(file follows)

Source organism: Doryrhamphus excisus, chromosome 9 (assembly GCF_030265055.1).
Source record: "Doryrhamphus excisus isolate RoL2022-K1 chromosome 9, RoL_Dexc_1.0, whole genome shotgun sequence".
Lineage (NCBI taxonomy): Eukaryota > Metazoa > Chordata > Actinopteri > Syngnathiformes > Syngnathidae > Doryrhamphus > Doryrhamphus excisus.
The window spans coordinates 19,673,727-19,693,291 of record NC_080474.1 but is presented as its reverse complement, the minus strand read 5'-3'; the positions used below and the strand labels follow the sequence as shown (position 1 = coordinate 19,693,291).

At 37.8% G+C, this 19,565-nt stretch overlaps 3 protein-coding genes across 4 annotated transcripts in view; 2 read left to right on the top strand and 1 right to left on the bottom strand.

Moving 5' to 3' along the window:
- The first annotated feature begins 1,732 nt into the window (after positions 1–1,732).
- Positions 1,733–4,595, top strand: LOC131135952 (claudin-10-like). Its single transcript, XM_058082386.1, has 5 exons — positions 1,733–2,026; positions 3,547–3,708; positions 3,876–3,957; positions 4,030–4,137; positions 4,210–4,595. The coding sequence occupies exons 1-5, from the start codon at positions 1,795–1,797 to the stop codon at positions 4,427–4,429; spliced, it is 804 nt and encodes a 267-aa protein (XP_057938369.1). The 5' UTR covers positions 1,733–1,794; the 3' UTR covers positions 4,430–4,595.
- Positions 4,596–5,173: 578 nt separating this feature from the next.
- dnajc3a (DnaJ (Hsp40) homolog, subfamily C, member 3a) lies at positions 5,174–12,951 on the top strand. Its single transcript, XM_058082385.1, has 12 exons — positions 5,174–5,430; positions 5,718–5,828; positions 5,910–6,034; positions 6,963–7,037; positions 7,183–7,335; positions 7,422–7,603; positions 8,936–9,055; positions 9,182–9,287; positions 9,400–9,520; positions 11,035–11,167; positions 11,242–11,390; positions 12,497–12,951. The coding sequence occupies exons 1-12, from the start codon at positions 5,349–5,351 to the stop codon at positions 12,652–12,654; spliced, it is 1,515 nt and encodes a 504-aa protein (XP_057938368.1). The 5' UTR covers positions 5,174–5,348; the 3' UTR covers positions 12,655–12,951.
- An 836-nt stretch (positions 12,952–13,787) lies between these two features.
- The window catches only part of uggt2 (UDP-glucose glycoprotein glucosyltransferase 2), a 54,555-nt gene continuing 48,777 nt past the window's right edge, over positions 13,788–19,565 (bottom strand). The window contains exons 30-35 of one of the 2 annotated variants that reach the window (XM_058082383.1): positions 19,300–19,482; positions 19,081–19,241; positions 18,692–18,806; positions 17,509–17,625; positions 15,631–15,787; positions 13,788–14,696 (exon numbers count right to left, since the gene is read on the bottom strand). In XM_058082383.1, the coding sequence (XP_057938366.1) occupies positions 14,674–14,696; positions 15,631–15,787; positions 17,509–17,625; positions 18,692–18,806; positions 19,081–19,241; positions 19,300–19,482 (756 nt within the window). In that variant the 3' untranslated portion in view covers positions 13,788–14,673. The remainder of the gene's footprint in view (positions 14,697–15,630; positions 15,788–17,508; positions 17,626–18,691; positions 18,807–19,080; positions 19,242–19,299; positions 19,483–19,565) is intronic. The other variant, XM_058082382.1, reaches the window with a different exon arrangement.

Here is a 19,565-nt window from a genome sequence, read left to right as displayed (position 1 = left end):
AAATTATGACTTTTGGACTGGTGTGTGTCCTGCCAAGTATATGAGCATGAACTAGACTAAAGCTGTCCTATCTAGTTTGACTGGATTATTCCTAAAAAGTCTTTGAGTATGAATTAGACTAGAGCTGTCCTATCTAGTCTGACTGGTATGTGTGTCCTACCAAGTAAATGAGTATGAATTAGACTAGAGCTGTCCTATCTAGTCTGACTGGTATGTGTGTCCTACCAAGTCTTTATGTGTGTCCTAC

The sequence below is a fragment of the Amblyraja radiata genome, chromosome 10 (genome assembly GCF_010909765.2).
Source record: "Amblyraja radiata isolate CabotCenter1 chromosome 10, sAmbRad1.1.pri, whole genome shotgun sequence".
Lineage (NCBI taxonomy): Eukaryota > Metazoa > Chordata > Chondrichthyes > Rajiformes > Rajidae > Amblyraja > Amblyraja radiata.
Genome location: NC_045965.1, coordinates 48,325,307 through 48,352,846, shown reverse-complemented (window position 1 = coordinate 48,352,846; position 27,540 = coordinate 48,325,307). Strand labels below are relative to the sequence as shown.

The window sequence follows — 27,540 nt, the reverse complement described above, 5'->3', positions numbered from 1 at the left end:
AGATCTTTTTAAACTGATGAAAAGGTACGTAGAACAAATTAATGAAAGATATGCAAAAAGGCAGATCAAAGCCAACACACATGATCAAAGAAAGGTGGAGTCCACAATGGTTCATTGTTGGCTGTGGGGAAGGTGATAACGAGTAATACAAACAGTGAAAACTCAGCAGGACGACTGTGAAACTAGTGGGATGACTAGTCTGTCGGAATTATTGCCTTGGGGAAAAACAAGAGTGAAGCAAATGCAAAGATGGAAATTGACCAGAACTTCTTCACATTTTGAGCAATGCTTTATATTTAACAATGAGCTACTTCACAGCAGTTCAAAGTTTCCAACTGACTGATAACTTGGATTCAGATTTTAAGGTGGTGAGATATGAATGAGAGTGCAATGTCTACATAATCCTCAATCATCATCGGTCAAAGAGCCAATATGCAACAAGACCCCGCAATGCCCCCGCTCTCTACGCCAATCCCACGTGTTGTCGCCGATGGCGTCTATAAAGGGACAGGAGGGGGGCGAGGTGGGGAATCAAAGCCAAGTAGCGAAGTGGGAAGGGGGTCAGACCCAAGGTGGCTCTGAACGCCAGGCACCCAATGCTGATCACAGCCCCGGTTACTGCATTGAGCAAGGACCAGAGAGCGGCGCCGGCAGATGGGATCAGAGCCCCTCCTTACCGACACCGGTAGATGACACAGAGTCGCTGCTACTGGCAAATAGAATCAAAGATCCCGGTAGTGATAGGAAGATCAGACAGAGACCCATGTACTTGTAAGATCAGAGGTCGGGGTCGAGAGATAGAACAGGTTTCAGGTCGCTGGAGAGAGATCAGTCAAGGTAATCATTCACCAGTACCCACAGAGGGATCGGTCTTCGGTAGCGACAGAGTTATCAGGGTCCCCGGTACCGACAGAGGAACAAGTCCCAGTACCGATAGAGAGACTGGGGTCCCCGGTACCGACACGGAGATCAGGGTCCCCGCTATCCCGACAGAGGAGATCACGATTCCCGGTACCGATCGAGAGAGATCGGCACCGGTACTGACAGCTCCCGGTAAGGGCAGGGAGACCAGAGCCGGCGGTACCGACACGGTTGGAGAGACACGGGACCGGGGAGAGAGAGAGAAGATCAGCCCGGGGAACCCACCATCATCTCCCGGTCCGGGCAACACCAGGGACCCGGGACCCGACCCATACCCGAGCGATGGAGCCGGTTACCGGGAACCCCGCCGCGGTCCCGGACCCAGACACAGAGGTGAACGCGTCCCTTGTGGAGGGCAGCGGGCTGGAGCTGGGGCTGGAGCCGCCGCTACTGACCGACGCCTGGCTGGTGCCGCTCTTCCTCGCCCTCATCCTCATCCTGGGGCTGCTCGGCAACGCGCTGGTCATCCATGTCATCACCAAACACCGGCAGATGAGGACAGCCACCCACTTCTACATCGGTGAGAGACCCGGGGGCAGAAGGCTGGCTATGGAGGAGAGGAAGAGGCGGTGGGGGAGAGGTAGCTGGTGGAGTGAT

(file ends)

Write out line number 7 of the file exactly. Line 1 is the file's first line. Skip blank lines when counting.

- The first annotated feature begins 1,732 nt into the window (after positions 1–1,732).